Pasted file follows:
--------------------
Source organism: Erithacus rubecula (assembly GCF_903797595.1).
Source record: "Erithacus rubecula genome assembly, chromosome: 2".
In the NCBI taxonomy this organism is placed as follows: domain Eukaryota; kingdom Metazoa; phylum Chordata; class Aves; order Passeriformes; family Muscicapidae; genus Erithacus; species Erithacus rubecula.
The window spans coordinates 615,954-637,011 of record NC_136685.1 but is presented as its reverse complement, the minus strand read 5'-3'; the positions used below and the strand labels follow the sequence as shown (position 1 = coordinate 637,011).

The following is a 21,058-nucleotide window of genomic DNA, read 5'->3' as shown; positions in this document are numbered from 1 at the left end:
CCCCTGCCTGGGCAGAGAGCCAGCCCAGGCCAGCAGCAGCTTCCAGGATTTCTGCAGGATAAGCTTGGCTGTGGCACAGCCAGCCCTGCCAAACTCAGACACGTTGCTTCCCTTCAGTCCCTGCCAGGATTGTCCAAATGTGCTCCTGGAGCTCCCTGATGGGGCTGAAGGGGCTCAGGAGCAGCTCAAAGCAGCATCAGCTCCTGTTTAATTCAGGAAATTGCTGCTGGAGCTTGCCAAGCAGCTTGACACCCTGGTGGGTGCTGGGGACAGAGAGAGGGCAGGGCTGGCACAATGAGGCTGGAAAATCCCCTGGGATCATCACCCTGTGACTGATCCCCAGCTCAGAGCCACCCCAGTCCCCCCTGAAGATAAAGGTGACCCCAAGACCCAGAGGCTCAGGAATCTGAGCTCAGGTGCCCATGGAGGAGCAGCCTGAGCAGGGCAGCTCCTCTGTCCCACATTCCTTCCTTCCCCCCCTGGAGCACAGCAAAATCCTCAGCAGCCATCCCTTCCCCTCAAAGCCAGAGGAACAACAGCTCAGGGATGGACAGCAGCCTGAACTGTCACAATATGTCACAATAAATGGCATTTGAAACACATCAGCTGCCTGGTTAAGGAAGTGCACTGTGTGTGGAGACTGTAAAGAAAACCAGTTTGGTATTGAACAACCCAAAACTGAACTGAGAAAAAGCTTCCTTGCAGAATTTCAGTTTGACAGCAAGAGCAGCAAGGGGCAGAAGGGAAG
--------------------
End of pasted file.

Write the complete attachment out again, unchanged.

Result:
Source organism: Erithacus rubecula (assembly GCF_903797595.1).
Source record: "Erithacus rubecula genome assembly, chromosome: 2".
In the NCBI taxonomy this organism is placed as follows: domain Eukaryota; kingdom Metazoa; phylum Chordata; class Aves; order Passeriformes; family Muscicapidae; genus Erithacus; species Erithacus rubecula.
The window spans coordinates 615,954-637,011 of record NC_136685.1 but is presented as its reverse complement, the minus strand read 5'-3'; the positions used below and the strand labels follow the sequence as shown (position 1 = coordinate 637,011).

The following is a 21,058-nucleotide window of genomic DNA, read 5'->3' as shown; positions in this document are numbered from 1 at the left end:
CCCCTGCCTGGGCAGAGAGCCAGCCCAGGCCAGCAGCAGCTTCCAGGATTTCTGCAGGATAAGCTTGGCTGTGGCACAGCCAGCCCTGCCAAACTCAGACACGTTGCTTCCCTTCAGTCCCTGCCAGGATTGTCCAAATGTGCTCCTGGAGCTCCCTGATGGGGCTGAAGGGGCTCAGGAGCAGCTCAAAGCAGCATCAGCTCCTGTTTAATTCAGGAAATTGCTGCTGGAGCTTGCCAAGCAGCTTGACACCCTGGTGGGTGCTGGGGACAGAGAGAGGGCAGGGCTGGCACAATGAGGCTGGAAAATCCCCTGGGATCATCACCCTGTGACTGATCCCCAGCTCAGAGCCACCCCAGTCCCCCCTGAAGATAAAGGTGACCCCAAGACCCAGAGGCTCAGGAATCTGAGCTCAGGTGCCCATGGAGGAGCAGCCTGAGCAGGGCAGCTCCTCTGTCCCACATTCCTTCCTTCCCCCCCTGGAGCACAGCAAAATCCTCAGCAGCCATCCCTTCCCCTCAAAGCCAGAGGAACAACAGCTCAGGGATGGACAGCAGCCTGAACTGTCACAATATGTCACAATAAATGGCATTTGAAACACATCAGCTGCCTGGTTAAGGAAGTGCACTGTGTGTGGAGACTGTAAAGAAAACCAGTTTGGTATTGAACAACCCAAAACTGAACTGAGAAAAAGCTTCCTTGCAGAATTTCAGTTTGACAGCAAGAGCAGCAAGGGGCAGAAGGGAAG